Raging across social and traditional media has been the assigning of fault for such tragedy; it has been laid squarely at the feet of the global political leaders and the United Nations. Such accusations contain merit but are hardly complete. The UN can only accomplish what its member countries permit, and those nations have been in the process of reading the collective minds of their citizens. Their conclusion? There will be no real action undertaken, only a lashing out with angry rhetoric at the global bullies.
Which brings all this back to us - citizens. Glavin calls it bluntly:
“In the world’s citadels of democracy, there are no popular constituencies sufficient to the task of commanding our elected leaders to put their backs into the emancipation of the Syrian people from their tormentors … The truth of it is we’d just rather not take the trouble. We aren’t prepared to suffer the sacrifices demanded of the commitments to universal rights we profess, so we absolve ourselves by talking about ‘the Muslim world’ as though it were a distant planet … It’s easier on our conscience that way.”
There it is: at all levels there has been the complicit willingness to just let it go. The personal accounts, for all their horrific details, don’t move us to action - though they make it easier to blame the UN. We have been advised to avert our gaze and we have consented.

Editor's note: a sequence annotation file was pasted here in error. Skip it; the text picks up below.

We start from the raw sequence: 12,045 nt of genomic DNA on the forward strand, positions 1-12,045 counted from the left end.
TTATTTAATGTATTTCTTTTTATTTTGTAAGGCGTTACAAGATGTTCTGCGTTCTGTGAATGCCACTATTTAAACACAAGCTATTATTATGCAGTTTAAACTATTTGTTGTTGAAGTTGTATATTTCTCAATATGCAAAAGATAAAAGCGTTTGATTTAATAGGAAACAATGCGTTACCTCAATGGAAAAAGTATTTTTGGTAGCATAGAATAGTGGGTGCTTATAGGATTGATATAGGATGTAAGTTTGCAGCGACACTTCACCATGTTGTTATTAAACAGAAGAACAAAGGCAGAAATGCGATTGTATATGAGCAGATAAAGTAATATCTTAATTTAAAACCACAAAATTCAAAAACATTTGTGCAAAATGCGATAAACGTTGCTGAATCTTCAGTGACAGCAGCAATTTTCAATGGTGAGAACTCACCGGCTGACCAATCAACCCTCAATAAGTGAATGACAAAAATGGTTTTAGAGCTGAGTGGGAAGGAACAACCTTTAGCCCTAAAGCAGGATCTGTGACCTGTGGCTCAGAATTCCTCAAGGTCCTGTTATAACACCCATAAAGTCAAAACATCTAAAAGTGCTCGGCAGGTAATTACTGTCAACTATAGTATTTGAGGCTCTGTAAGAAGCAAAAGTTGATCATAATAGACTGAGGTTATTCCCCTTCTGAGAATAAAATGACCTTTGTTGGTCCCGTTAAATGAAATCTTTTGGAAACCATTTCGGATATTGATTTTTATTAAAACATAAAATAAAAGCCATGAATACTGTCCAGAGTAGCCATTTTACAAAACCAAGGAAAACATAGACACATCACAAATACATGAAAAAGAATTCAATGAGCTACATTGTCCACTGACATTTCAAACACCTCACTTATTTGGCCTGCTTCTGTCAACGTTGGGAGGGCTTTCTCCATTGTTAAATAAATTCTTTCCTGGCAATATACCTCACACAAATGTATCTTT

This is where our greater ideals, our collective dreams of a better world, go to die. This isn’t like Auschwitz, where full disclosure took months and years. Everything in the Aleppo massacre has been played out in real time, on screens of all sizes, and in parliaments around the world. But it’s also at street level, where, in countries like our own, there is a growing willingness to let such things play out “over there.” The problem with all that, of course, is that it’s only a matter of time until the fallout from such travesties will have dire effects “over here” - especially in the increasing masses of humanity seeking security.
We should take note of Clifford Cohen’s observation: “The tyrant’s formula for every genocide since the beginning of time: differentiate, divide, destroy.” Increasingly, the response of affluent governments and their people has been: “Decry, denounce, delay.” Well, we’ve waited too long and Aleppo is finished.
Many claim it’s all just too complicated, too rife with possible after effects that could make a bad situation worse. Perhaps. But our one big takeaway from all this should be clear: as the tyrants destroy with impunity, those progressive elements of humanity are decidedly in retreat merely by not acting. We must know where all this will end, and hiding behind our own borders or our angry rhetoric won’t change the outcome.